This unusual “sword” is actually a bundle of Chinese coins tied to an iron rod. It was originally donated to the Museum of Art and Archaeology (now the Museum of Art and Kelsey Museum of Archaeology, respectively) in 1943, along with antique firearms and other weapons collected by Arthur Garrish Gummer (1873–1943), a U-M alumnus and member of a prominent Michigan lumbering family. Gummer’s gun collection has since been deaccessioned, but the Museum of Anthropological Archaeology curates 31 objects from the original collection. The attached tag says that objects like this were used to pay soldiers when they mustered out of the imperial army. However, coin swords were actually made and used in Southern China as talismans to protect against evil influences. They are composed of three materials believed to have protective power: iron rods (to which the coins are fastened), coins, and red ribbon. Combining these three materials results in a formidable weapon against evil spirits.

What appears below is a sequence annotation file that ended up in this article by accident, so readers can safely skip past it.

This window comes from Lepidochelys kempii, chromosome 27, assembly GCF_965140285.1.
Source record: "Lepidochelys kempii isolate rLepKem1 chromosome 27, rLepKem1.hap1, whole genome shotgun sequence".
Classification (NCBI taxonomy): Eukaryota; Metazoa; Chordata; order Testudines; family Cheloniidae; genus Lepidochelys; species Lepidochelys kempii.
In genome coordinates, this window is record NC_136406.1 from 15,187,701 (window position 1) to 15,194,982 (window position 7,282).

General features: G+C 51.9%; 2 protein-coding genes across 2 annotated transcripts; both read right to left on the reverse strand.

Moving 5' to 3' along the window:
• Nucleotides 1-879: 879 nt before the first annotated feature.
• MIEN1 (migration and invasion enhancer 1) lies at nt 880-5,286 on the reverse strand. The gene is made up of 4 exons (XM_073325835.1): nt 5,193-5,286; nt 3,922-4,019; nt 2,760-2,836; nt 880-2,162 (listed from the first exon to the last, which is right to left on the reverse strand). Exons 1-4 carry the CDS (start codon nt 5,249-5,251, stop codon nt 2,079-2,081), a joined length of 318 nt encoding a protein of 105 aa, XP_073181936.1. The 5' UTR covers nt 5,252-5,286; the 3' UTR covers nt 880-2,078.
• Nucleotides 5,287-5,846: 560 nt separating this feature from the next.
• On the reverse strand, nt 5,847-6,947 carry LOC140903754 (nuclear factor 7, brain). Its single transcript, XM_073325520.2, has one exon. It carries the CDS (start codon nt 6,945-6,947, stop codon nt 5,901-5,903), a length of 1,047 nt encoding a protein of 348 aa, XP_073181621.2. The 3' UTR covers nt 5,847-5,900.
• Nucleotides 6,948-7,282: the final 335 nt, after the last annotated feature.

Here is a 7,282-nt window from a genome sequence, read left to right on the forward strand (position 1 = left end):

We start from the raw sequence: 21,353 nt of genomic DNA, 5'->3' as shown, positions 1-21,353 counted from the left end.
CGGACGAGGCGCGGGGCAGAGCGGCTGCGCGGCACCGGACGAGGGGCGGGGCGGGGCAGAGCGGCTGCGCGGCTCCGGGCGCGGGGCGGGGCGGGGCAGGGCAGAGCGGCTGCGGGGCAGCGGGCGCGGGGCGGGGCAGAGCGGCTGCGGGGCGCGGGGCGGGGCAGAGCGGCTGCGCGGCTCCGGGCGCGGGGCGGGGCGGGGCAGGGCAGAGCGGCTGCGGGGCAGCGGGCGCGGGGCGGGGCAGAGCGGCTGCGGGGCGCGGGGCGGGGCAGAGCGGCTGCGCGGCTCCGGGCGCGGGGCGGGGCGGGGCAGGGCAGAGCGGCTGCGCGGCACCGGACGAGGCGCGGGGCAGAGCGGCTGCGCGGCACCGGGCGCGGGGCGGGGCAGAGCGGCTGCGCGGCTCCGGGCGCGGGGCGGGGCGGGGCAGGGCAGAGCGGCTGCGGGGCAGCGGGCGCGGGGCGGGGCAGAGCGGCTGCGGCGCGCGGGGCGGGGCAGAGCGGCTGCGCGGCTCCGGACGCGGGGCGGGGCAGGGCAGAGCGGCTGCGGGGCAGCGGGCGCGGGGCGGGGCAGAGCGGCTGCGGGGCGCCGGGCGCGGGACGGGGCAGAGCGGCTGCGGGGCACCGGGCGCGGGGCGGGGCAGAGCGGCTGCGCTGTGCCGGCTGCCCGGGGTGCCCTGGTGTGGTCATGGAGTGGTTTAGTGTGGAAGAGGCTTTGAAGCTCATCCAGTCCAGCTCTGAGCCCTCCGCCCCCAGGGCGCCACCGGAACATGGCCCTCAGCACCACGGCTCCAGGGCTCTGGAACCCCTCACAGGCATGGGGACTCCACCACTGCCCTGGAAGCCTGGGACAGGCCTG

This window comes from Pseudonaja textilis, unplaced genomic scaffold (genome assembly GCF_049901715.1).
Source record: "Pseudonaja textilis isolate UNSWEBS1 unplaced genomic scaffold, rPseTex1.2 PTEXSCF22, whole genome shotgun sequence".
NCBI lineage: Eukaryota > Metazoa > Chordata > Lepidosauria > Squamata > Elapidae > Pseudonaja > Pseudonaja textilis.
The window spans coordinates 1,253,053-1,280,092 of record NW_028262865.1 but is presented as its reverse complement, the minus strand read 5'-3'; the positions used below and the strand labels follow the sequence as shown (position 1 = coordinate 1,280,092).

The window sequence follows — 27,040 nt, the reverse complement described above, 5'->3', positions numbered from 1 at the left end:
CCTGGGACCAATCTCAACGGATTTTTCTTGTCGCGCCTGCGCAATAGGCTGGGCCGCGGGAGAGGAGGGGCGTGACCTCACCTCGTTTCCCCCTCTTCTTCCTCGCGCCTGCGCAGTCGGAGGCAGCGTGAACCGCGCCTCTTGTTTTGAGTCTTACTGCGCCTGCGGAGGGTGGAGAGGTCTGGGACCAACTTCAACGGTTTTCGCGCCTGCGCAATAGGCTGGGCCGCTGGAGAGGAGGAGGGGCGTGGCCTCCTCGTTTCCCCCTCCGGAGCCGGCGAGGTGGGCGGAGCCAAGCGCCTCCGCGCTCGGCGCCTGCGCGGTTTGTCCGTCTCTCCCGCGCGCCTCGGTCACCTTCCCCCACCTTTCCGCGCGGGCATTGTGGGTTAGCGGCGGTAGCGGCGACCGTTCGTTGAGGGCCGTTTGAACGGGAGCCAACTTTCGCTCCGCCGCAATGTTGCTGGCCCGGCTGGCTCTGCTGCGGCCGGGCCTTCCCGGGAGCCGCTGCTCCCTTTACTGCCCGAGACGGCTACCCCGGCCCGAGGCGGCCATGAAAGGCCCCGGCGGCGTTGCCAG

In honor of the University of Michigan’s 2017 bicentennial, we are celebrating the remarkable archaeological and ethnographic collections and rich legacy of research and teaching at the Museum of Anthropological Archaeology by posting one entry a day for 200 days. The entries will highlight objects from the collections, museum personalities, and UMMAA expeditions. The Kelsey Museum of Archaeology is also posting each day for 200 days on Twitter and Facebook (follow along at #KMA200). After the last post, an exhibition on two centuries of archaeology at U-M opens at the Kelsey. Visit the exhibit—a joint project of the UMMAA and the Kelsey—from October 18, 2017 to May 27, 2018.